Do rodents like rats and mice feel pain?

If you examine a recent article in Applied Animal Behavior Science there are some very note worthy- facts about rodents (namely mice and rats). It concerns their aptitude for feeling pain. Researchers found that when Rats and mice were tickled or playfully handled they were relaxed and could better endure medical procedures. Handling rodents roughly or in a callus way made them fight against procedures, and they encountered more anxiety. The conclusion is that Rats and mice definitely have the capacity to feel both pain and pleasure. Researchers believe that a rodent uses its eyes to express pain. Rodents who were in agony exhibited narrowed eyes; had their ears flattened back, nostrils flared, and puffed out cheeks. They also noted that the other rats and mice had physiological reactions to their comrades in pain. the rats and mice observing the hurt animal were actually responding to visual cues and acting upon on a deeper level of empathy much like people do.

Science has already proven that rodents like rats and mice continuously communicate with each other through high-frequency sounds and certain body language. The pitches they use to “talk” are most often inaudible to the human ear. Not only do Rats and mice become emotionally attached to their families, they also seem form bonds with their human keepers. Rodent’s subject had a marked propensity for expressing empathy, affection, and a very protective nature for any creature they care for. Further Studies found d that when in pain, Rats and mice were likely make facial expressions mimicking their human keepers. The chart that measures these is a governed by precise formula scientists called the rodent “grimace scales,” Researchers can make use of this information determining an animal’s level of pain by watching the expressions on its face. The study goes on to say that other rodents can be seen responding in sympathy to a comrade rodent if it has a pained expression on its face. If the expression was extreme, some rodents would flee the area, especially if the other rodent seems to be duly unsuffering, while others seem to exhibit the same symptoms suffered by their fellow rodent. The action of mimicking other symptoms is a noted psychological phenomenon called “emotional contagion”.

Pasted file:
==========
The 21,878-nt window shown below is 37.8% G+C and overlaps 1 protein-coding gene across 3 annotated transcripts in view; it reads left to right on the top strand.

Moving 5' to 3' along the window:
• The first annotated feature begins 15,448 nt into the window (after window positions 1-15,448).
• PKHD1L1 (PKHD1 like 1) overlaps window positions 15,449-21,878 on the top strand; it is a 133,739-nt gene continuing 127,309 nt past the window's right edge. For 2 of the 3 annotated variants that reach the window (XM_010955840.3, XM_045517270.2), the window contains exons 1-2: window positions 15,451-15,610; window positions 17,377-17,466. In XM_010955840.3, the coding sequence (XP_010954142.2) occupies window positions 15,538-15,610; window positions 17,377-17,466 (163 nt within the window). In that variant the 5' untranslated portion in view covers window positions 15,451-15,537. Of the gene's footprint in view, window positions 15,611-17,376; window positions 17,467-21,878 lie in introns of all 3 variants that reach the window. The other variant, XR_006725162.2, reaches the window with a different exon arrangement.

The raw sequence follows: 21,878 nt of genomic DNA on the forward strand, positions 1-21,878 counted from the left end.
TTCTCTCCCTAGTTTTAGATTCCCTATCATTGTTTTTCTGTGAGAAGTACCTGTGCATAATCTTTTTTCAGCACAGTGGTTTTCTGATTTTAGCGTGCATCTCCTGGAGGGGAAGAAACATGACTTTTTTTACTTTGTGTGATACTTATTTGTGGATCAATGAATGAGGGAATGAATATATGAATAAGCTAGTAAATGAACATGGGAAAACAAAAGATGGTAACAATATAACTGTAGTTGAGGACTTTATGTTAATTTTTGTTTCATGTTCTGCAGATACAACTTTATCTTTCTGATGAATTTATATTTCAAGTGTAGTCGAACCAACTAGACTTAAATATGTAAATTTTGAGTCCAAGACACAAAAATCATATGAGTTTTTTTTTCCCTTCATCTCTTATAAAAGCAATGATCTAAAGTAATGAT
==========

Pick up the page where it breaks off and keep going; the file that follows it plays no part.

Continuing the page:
With the knowledge those rats’ and mice can communicate exact feelings with their face and body language is an interesting breakthrough. We now know that rodents can tell one another how they are feeling, and can read our feelings as well. These findings could make us think about how we deal with rats in our homes, and our feelings about using them in certain types of medical research.

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Do rodents like rats and mice feel pain?

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